The clicking sound you hear when watching dogs with hip dysplasia walk is the result of improperly cushioned joints. This is often due to a lack of cartilage in their hips caused by degeneration and inflammation, which means that their bones rub together painfully. In addition to this abnormal sound, you'll likely see your dog walk with a swaying motion when observed from behind.

Overall, dogs suffering from hip dysplasia have a limited range of motion and an atypical stance. They tend to widen out into an A-shape rather than their usual mild V-shape. If you notice changes like these, it's time to call the vet.

Should You Walk a Dog With Hip Dysplasia?

It depends on your dog's age and overall health. If your dog is younger, it may be fine to walk with some precautions. 

Just remember three things when you walk a dog with hip dysplasia:

  1. Short
  2. Slow
  3. Low

That means slower walks for a shorter amount of time so you don't overdo it, and always keep your walks with a dog who has hip dysplasia at a lower intensity.

If the dog is older or has hip dysplasia, walking them too long or too far until they are fully recovered from their surgery or other treatment that they may have undergone can be a bad idea. After all, you don’t want to do them more harm than good while in recovery!

As always, consult with your veterinarian if you have any concerns about whether or not it is safe for your pooch to go for a hike. There are other options besides walking a dog with hip dysplasia that can help them get moving, such as completing doggie physical therapy, or even a few laps in the lake swimming!

Is a Dog With Hip Dysplasia Running Safe?

It's important to know that even if your pup seems eager to bounce around, a dog with hip dysplasia running can be dangerous. Some dogs may have mild or intermittent symptoms and feel fine one day but experience pain the next. While it may seem like no big deal for younger dogs with this condition, running can actually cause further damage.

Dogs with hip dysplasia should be limited in their activity level until they're fully grown and fully healed from any surgeries or treatments they've received. Over the long term, excessive exercise can increase the risk of arthritis and other health issues in old dogs as well as those still growing up.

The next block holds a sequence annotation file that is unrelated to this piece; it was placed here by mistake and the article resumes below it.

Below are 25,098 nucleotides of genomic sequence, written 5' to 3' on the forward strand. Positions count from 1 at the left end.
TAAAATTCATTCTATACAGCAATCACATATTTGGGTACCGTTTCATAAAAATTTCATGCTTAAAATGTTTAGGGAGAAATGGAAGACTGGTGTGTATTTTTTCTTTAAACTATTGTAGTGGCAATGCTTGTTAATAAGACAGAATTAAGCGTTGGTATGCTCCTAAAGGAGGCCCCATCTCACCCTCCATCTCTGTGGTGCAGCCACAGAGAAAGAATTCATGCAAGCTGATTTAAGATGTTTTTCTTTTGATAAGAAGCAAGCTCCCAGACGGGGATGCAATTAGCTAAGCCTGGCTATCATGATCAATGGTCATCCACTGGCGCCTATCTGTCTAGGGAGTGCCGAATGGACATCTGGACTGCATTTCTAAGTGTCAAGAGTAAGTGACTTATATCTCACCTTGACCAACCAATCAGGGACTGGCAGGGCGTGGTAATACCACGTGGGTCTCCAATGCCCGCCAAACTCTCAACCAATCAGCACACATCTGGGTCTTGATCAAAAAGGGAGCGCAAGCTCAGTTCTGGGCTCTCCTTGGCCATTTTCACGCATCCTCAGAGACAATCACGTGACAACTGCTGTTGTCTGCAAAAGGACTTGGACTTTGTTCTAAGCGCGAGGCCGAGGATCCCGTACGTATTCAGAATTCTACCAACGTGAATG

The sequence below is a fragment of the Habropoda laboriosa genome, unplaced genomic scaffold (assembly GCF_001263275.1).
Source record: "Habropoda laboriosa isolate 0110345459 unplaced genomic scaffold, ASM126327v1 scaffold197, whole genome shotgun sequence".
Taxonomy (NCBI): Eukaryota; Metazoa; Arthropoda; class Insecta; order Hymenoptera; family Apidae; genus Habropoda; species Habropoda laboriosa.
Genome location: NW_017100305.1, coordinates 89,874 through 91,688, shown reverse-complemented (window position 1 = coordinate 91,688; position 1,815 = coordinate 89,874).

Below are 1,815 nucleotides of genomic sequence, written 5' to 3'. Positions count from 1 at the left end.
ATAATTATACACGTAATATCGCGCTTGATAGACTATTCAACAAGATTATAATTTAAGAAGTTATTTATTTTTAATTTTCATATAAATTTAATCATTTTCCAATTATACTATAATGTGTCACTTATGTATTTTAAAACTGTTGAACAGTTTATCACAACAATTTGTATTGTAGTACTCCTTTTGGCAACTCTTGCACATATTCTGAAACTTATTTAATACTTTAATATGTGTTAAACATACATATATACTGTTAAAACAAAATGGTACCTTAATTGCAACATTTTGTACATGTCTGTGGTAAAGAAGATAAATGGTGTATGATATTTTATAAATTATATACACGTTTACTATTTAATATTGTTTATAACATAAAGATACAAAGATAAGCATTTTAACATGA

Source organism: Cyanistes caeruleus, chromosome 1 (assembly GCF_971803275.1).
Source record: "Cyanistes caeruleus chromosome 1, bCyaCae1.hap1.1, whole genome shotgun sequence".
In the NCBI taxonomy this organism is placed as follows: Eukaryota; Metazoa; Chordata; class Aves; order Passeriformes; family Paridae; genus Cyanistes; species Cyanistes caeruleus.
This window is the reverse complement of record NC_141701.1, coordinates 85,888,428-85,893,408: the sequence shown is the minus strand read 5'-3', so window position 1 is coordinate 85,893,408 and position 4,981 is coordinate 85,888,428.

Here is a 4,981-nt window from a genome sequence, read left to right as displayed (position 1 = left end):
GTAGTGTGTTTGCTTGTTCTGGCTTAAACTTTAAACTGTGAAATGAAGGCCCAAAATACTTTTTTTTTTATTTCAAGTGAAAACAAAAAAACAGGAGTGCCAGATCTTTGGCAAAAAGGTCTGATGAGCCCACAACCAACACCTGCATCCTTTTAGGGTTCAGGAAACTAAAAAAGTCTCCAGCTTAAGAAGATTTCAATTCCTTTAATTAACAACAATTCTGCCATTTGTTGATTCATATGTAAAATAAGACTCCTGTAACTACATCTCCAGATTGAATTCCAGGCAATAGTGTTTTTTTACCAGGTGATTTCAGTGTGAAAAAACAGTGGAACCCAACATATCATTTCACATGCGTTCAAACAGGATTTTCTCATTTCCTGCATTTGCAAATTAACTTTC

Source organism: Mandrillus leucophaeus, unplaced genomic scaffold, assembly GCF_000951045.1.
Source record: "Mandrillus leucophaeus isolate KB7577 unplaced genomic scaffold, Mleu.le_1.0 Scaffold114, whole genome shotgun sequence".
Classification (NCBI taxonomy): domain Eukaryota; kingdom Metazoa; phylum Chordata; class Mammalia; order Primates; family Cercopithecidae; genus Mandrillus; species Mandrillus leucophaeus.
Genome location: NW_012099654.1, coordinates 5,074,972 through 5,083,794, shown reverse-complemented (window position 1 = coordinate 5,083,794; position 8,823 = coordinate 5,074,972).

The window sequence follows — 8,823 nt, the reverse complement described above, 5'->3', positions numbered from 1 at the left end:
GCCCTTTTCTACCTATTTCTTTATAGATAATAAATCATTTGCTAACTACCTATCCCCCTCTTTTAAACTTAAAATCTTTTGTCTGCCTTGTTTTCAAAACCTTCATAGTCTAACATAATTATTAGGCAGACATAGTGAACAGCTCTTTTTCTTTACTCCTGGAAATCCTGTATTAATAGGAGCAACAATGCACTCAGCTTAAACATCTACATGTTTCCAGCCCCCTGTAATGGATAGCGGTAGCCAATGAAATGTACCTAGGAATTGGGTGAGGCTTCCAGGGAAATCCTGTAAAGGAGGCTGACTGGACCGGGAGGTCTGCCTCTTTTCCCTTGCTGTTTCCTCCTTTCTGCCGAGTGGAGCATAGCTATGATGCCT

If you're concerned about whether your dog is safe on walks or runs, talk with your vet about how much running is too much for their particular case – and remember: it's always better for them not to run at all than for them to overdo it!

Do Joint Supplements Help with Dog Hip Dysplasia?

Joint supplements are one of the best ways to help your dog maintain its mobility as they age, and help a dog walking with hip dysplasia feel more comfortable. They can also be used in conjunction with other treatments for hip dysplasia such as surgery or physical therapy, and improve symptoms and mobility even after surgery.

Supplements that contain glucosamine for dogs are typically the most effective for helping to alleviate the pain caused by hip dysplasia. In some cases glucosamine may be combined with other ingredients like:

  • Chondroitin
  • MSM (methylsulfonylmethane)
  • Hyaluronic Acid

These ingredients all work together to support joint health.

Choosing which supplement is right for you depends largely on a few factors, and you’ll want to keep 4 things in mind when choosing a joint supplement for your dog walking with hip dysplasia:

Factor in Supplement Consideration

Questions to Ask


  • Where is the supplement made?
  • Are the ingredients tested or vetted in any way?
  • Does the product have approval from an institution like Health Canada?

Serving size

  • How large is the serving size? 
  • Is the size manageable to feed to your pet every day?


  • Is the supplement powdered, liquid, or another kind of format like a treat?
  • Is it going to be passable to your pup’s palette?

Active ingredient content

  • How many non-active ingredients are there?
  • Are there more active ingredients than fillers? 

One supplement that has high-quality, active ingredients in an easy-to-serve powder formula? Integricare’s line of joint supplements. TRI-ACTA for Pets is perfect for young pups who are just starting out, and are either at risk for developing hip dysplasia due to their breed or have been recently diagnosed. TRI-ACTA H.A. for pets is ideal for older pups who are in need of a strong daily joint health formula that includes hyaluronic acid.

If you're not sure what's best for your pup's situation then talk with your vet about what options are available so that they can recommend something based on their expertise and knowledge of your pup’s condition.


summary for dog walking with hip dysplasia

If you’re a dog owner dealing with a case of hip dysplasia, then you know how important it is to take care of your dog’s health. That said, sometimes it can be difficult for humans to understand the pain that our four-legged friends endure. The best way to do this is by educating yourself about the disease and how it affects dogs’ lives – and then acting accordingly. 

Modifying their exercise routines, keeping weight off, and incorporating a joint supplement like TRI-ACTA for Pets and TRI-ACTA H.A. for pets are just a few of the ways in which you can make life better for a dog walking with hip dysplasia. By following these tips, we hope that caring for your pooch will be easier than ever!

TRI-ACTA H.A. for Pets

Our maximum strength formula is optimally designed to accelerate the formation of cartilage, minimize inflammation, expedite the healing process, and improve joint conditions.